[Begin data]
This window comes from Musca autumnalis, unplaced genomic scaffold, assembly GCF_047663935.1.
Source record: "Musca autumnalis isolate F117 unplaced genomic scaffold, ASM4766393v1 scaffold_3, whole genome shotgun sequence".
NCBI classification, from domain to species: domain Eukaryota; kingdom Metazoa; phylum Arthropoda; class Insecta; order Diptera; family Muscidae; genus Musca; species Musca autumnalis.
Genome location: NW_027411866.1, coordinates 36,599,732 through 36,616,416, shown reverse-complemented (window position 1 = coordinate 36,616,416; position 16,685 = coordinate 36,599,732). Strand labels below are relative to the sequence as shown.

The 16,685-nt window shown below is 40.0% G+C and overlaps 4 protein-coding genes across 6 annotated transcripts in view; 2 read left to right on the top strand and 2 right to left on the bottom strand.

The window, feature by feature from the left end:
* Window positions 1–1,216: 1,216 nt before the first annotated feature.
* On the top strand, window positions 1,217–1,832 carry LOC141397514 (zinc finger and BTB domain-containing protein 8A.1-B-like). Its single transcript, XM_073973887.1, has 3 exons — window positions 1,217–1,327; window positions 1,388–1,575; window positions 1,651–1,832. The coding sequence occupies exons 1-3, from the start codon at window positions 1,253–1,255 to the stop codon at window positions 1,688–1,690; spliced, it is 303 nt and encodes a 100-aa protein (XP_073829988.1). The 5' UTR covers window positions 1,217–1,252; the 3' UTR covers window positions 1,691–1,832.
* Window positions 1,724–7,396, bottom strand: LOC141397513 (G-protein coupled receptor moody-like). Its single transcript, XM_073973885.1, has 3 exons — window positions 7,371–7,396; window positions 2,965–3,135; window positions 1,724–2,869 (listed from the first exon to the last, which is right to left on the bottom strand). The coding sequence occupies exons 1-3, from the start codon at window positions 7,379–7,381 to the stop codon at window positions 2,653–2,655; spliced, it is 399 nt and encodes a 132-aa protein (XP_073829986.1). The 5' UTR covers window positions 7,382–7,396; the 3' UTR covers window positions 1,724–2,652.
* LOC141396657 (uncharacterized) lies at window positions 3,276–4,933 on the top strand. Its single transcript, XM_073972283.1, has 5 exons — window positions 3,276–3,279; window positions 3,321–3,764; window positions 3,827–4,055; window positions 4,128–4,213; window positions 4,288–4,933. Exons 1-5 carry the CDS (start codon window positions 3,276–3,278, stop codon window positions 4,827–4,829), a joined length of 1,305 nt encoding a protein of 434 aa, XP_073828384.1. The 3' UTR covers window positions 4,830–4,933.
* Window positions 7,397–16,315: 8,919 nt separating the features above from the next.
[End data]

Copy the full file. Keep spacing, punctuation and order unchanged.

This window comes from Musca autumnalis, unplaced genomic scaffold, assembly GCF_047663935.1.
Source record: "Musca autumnalis isolate F117 unplaced genomic scaffold, ASM4766393v1 scaffold_3, whole genome shotgun sequence".
NCBI classification, from domain to species: domain Eukaryota; kingdom Metazoa; phylum Arthropoda; class Insecta; order Diptera; family Muscidae; genus Musca; species Musca autumnalis.
Genome location: NW_027411866.1, coordinates 36,599,732 through 36,616,416, shown reverse-complemented (window position 1 = coordinate 36,616,416; position 16,685 = coordinate 36,599,732). Strand labels below are relative to the sequence as shown.

The 16,685-nt window shown below is 40.0% G+C and overlaps 4 protein-coding genes across 6 annotated transcripts in view; 2 read left to right on the top strand and 2 right to left on the bottom strand.

The window, feature by feature from the left end:
* Window positions 1–1,216: 1,216 nt before the first annotated feature.
* On the top strand, window positions 1,217–1,832 carry LOC141397514 (zinc finger and BTB domain-containing protein 8A.1-B-like). Its single transcript, XM_073973887.1, has 3 exons — window positions 1,217–1,327; window positions 1,388–1,575; window positions 1,651–1,832. The coding sequence occupies exons 1-3, from the start codon at window positions 1,253–1,255 to the stop codon at window positions 1,688–1,690; spliced, it is 303 nt and encodes a 100-aa protein (XP_073829988.1). The 5' UTR covers window positions 1,217–1,252; the 3' UTR covers window positions 1,691–1,832.
* Window positions 1,724–7,396, bottom strand: LOC141397513 (G-protein coupled receptor moody-like). Its single transcript, XM_073973885.1, has 3 exons — window positions 7,371–7,396; window positions 2,965–3,135; window positions 1,724–2,869 (listed from the first exon to the last, which is right to left on the bottom strand). The coding sequence occupies exons 1-3, from the start codon at window positions 7,379–7,381 to the stop codon at window positions 2,653–2,655; spliced, it is 399 nt and encodes a 132-aa protein (XP_073829986.1). The 5' UTR covers window positions 7,382–7,396; the 3' UTR covers window positions 1,724–2,652.
* LOC141396657 (uncharacterized) lies at window positions 3,276–4,933 on the top strand. Its single transcript, XM_073972283.1, has 5 exons — window positions 3,276–3,279; window positions 3,321–3,764; window positions 3,827–4,055; window positions 4,128–4,213; window positions 4,288–4,933. Exons 1-5 carry the CDS (start codon window positions 3,276–3,278, stop codon window positions 4,827–4,829), a joined length of 1,305 nt encoding a protein of 434 aa, XP_073828384.1. The 3' UTR covers window positions 4,830–4,933.
* Window positions 7,397–16,315: 8,919 nt separating the features above from the next.